Testing Compiler Diagnostics...and a Cool IDE Tip!

Testing Compiler Diagnostics...and a Cool IDE Tip!

  • Comments 11

Hello everyone, this is Jamie Eckman.  The last time I posted I was an SDET (tester) on the Libraries team.  I’ve since moved to the Compiler team, still as an SDET.  One thing we see a lot of on both teams is compiler diagnostics: warnings and errors.

One of our Libraries developers, Stephan T. Lavavej, wrote this last year on one of our internal discussion lists: Figuring out the mapping from “what the compiler is complaining about” to “what’s actually wrong with my code, if anything” is like 75% of learning how to program. Depending on how you learned to program, 75% may or may not be an overstatement, but the point is clear.  Everyone writes bad code sooner or later, and in the case of new programmers it’s sooner (and often).  For this reason it’s important that the errors the compiler emits are correct and clear enough to diagnose the problem.  Clarity is something we’re making a significant investment into improving over the next few releases of Visual Studio.  For now I’ll mostly stick to talking about correctness.

When I was still on the Libraries team the only direct contact with diagnostics I had was some maintenance of the ATL Server attributes error tests.  But for the most part I looked at compiler errors from the end-user perspective:  This test I wrote doesn’t compile, why?  Now that I’m on the Compiler team, which owns the bulk of the error text you’re likely to see while writing C or C++ code, I’ve had a great opportunity to look at up close how our diagnostics work and how we test them.

The compiler has on the order of 1,000 errors and warnings it can emit.  We test these like you might expect, each warning or error has one or more test cases associated with it.  The test cases verify that the diagnostic that’s expected is actually emitted and is emitted on the correct line.  Of course, the compiler is a hugely complex mechanism and problems are bound to slip through the cracks.

A colleague on our UE team (User Education, responsible for the content on MSDN, among other things) recently came to me with a small list of code snippets from the C/C++ Build Errors section of MSDN that weren’t producing the promised errors.  These snippets are pretty useful when you’re trying to figure out what a particular error or warning means.  Oftentimes the simplified code in the snippet can help you spot the problem in your own code.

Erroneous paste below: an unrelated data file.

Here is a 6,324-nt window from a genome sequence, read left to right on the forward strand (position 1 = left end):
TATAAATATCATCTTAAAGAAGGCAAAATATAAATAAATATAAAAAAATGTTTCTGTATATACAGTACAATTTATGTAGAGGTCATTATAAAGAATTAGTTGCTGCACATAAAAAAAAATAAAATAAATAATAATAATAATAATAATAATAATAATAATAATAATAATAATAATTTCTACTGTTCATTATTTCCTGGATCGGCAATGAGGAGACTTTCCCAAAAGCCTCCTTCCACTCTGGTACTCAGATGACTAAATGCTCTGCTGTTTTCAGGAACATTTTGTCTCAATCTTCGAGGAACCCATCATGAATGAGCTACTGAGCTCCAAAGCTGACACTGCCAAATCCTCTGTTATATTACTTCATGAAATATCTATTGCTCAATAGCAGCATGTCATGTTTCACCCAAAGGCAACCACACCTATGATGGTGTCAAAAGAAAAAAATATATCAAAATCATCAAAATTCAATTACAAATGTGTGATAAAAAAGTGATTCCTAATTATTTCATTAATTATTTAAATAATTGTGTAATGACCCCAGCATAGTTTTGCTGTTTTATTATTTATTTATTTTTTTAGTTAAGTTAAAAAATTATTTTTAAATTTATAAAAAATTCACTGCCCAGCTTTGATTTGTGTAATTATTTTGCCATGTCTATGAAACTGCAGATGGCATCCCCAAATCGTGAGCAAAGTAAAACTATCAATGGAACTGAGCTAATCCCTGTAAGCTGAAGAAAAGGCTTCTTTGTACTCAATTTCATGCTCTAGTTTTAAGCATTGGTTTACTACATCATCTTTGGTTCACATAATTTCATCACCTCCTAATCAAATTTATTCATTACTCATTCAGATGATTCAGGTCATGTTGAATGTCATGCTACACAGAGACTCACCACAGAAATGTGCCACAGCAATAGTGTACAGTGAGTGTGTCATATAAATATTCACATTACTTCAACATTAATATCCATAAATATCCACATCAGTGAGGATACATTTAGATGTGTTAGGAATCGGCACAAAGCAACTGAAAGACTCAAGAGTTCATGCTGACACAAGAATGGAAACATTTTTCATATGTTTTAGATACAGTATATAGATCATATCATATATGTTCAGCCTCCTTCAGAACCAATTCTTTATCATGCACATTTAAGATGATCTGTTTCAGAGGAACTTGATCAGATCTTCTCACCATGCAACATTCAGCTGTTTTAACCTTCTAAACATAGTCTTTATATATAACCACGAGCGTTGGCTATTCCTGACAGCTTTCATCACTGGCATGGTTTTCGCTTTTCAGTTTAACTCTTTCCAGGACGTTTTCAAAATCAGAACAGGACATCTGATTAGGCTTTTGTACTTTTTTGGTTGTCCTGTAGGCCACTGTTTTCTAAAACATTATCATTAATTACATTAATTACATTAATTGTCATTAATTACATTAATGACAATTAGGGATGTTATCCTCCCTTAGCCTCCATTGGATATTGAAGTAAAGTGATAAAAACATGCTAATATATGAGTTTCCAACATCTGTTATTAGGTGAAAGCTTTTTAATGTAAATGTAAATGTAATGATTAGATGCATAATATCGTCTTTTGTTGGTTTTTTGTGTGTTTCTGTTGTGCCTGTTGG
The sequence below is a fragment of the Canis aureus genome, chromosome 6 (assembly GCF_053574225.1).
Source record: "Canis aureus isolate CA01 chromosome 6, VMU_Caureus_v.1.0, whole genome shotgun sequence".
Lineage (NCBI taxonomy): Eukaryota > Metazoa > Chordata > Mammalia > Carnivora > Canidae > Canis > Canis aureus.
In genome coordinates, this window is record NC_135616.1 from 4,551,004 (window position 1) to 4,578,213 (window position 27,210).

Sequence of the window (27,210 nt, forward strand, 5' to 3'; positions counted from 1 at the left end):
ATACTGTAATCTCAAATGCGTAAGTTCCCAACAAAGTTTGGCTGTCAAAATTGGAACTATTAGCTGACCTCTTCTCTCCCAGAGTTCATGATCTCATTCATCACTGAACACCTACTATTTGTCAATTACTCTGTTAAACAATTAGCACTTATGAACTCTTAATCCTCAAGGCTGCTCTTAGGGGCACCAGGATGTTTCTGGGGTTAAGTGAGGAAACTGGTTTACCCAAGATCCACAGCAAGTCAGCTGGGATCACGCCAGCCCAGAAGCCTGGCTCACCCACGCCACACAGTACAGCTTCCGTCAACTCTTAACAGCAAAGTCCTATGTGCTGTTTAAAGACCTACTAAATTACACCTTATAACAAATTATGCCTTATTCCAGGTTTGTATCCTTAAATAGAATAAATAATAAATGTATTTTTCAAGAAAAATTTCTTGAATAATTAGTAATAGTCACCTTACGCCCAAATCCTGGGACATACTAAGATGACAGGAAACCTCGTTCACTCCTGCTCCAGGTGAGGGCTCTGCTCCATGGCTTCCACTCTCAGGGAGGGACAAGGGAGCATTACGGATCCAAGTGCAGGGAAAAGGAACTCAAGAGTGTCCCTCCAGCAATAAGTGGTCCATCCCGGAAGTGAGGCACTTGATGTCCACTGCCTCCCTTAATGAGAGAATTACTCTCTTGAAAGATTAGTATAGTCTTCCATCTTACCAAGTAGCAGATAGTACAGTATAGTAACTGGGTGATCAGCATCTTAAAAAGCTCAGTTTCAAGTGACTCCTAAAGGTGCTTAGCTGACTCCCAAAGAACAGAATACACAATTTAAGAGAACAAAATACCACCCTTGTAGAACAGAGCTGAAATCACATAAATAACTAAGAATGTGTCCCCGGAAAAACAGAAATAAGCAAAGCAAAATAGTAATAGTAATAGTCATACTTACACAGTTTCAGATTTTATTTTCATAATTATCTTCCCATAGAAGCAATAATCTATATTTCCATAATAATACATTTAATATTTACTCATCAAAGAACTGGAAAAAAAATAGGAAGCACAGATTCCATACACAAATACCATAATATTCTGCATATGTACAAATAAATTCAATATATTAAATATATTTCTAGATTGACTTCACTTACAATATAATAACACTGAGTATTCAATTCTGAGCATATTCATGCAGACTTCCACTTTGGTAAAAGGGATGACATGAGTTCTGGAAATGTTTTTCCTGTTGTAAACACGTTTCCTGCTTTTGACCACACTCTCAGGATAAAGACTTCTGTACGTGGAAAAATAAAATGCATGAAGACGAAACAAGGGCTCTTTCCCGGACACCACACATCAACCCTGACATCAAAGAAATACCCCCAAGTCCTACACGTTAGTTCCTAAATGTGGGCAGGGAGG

So, Tim from the UE team asked me to look at these snippets that weren’t working and figure out what was wrong.  A compiler bug, an expected change we forgot to tell UE about, or something else?  As an example, here’s the first one I looked at:

// C2062_b.cpp

// compile with: /c

class DataSent {};

 

struct MyDataController {

   MyDataController(int age, DataSet* j) {}   // C2062

   // try the following line instead

   // MyDataController(int age, DataSent* j) {}

};

This is a simple error, although perhaps not easy to spot.  The class name “DataSent” has been mistyped “DataSet”.  The expected error is C2062, “type ‘DataSet’ unexpected”.  The error that actually gets emitted (with a recent Orcas compiler) is C2061, “syntax error : identifier ‘DataSet’”.  Here we see that correctness and clarity often have an interesting relationship when it comes to error messages.  Although we didn’t get the error we expected, the error we did get nonetheless points us directly at the problem.  I might be able to make the case that this is a compiler bug, but because the new error is functionally just as good as the old error, it’s unlikely to be fixed at this stage in the Orcas release cycle.

Now, here’s a tip that has absolutely nothing to do with the rest of this post.  Some of you may already know this, but I haven’t seen it posted on vcblog yet.  I recently started working in a new codebase with a pretty strict set of coding conventions.  One of the conventions is that nothing should go past column 79.  It’s pretty annoying to watch the column display in the status bar every time you get close to the end of a line, but fortunately there’s a nifty hidden feature of Visual Studio that can help.  Column guides.  This involves editing the registry, so the standard disclaimer applies: Modify the registry at your own risk!

Find this key in your registry:

HKEY_CURRENT_USER\Software\Microsoft\VisualStudio\9.0\Text Editor

For Visual Studio 2005 you’ll want to use “8.0” instead of “9.0”.  Create a new String Value in the Text Editor key and call it “Guides”.  Modify the data for Guides and add something like this:

RGB(0, 128, 0) 79

This will put a green line at column 79.  You can have multiple guides:

RGB(0, 128, 0) 79, RGB(128, 0, 0) 49

Make sure you restart Visual Studio after you add these values for the changes to take effect.

Enjoy!

- Jamie

  • Very nice trick! In machines without Visual Assist this is one of the most missed features to me.

    How is that this is not documented or integrated in the Options menu?

    Thanks for the trick. :)

  • Would like to know too why it's not in the options menu in VS2005 *and* Orcas?